SANDY, UT - MAY 28: Referee Mark Kadlecik holds up a red card for defender Jamison Olave #4 of Real Salt Lake (L) after obstructing Mike Futico #2 of the Seattle Sounders FC on a break away deep in goal scoring territory in a MLS soccer game on May 28, 2011 at Rio Tinto Stadium in Sandy, Utah. (Photo by Mike Terry/Getty Images)
On the whole, there are two words I would use to describe the Seattle Sounders' play over the month of May: sloppy and uninspired. Yesterday, by and large, was no different; but the result was probably one of the better in this team's still short MLS history.
It seems that Sigi Schmid has settled on the diamond midfield as his default shape, which probably follows the lack of wingers available on this team. Alvaro Fernandez is far more suited to being a midfield shuttler and lacks the speed and aggressiveness to run at defenders effectively. Brad Evans, although used as a wide midfielder often in the first half of '09, is far too much of a CM-type of player to be able to embrace the winger's role.
The diamond is a narrower formation, and is actually designed to do two things: clog the middle with possession-oriented players; and facillitate the CAM to effectively run the attack. The best 4-diamond-2's feature a dynamic CAM, a playmaker/scorer is is often the best player on the roster. In the case of yesterday, it was Erik Friberg, who simply lacks the pedigree and ability to be that player. Friberg probably had the worst match of anyone in green yesterday.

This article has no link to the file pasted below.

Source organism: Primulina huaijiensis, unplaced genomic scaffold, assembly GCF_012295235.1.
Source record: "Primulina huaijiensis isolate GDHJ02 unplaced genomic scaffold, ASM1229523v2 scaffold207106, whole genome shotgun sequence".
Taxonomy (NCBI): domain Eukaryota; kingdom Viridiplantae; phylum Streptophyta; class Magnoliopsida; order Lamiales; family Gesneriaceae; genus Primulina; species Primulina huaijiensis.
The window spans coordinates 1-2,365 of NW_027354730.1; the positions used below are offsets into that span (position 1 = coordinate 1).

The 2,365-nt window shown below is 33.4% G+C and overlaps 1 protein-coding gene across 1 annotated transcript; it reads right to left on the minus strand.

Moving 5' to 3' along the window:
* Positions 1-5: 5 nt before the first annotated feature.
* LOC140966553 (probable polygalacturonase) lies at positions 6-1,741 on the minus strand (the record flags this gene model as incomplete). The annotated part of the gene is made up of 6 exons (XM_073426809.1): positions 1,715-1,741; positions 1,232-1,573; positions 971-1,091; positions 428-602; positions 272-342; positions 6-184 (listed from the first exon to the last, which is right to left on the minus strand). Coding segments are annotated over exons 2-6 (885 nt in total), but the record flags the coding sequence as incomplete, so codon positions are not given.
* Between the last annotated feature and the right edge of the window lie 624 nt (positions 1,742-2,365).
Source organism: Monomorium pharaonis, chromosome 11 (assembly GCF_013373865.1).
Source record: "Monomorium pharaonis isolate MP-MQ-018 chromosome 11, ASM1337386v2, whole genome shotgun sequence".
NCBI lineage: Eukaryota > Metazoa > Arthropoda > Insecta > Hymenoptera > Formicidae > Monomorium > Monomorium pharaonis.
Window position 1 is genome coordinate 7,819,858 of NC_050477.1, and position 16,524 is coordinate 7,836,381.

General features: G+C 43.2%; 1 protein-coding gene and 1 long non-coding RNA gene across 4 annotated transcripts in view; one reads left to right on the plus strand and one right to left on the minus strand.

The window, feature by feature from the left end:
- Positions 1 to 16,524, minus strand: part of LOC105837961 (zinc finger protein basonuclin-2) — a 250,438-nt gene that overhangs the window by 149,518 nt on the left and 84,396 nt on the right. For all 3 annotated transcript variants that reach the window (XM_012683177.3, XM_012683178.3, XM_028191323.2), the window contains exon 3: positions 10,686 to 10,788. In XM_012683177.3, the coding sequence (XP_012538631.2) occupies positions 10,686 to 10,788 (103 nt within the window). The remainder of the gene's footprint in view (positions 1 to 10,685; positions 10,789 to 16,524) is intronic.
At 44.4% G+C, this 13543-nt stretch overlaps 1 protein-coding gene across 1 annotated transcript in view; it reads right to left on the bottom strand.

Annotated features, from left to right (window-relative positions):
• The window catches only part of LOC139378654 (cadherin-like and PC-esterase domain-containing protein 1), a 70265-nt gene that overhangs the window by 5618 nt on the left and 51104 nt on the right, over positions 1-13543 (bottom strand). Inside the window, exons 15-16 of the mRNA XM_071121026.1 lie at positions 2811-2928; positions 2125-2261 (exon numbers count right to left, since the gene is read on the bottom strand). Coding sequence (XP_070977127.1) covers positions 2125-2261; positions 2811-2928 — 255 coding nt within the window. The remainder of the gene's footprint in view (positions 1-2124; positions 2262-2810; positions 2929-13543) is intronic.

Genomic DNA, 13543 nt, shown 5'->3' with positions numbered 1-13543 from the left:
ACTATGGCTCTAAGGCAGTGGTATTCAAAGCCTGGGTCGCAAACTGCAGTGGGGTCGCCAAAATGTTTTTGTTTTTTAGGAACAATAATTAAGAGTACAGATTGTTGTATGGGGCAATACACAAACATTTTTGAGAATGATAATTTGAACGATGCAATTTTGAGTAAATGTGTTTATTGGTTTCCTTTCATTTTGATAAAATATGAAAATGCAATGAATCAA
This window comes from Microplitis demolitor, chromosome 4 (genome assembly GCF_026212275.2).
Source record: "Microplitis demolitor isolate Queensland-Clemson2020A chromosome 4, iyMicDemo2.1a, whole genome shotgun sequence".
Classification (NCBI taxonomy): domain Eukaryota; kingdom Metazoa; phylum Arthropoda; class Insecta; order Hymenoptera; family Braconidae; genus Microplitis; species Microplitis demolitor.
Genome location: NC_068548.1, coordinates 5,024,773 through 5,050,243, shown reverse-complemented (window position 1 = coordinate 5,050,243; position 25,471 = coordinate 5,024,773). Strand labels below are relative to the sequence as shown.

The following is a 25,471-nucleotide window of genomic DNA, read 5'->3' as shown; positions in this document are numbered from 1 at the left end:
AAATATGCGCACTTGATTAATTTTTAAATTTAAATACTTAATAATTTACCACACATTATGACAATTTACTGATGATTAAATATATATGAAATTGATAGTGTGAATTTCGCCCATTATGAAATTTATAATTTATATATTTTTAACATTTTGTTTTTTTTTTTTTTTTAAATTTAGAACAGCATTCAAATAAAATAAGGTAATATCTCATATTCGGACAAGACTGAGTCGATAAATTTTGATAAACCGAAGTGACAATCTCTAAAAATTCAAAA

Montero was moved to the bench and gave way to Nate Jaqua, who came in alongside Mike Fucito in a bit of a return to the classic Sounders' striker duo of a bigger target man and a second striker. However, with a true CAM in behind, the two forwards are largely expected to play along the same vertical axis. It was Fucito who seemed to be the main engine in the attack early on, and despite a couple challenges verging on stupid he looked willing to do what it would take to try to make something happen, a trait that would eventually pay off.
The CB rotation saw Jeff Parke's and Patrick Ianni's names drawn, James Riley back at his usual RB spot, and Tyson Wahl resume at the LB spot he seems to have won over Leo Gonzalez. As usual Osvaldo Alonso was in at CDM, a position which is a bit more rigid in the diamond midfield.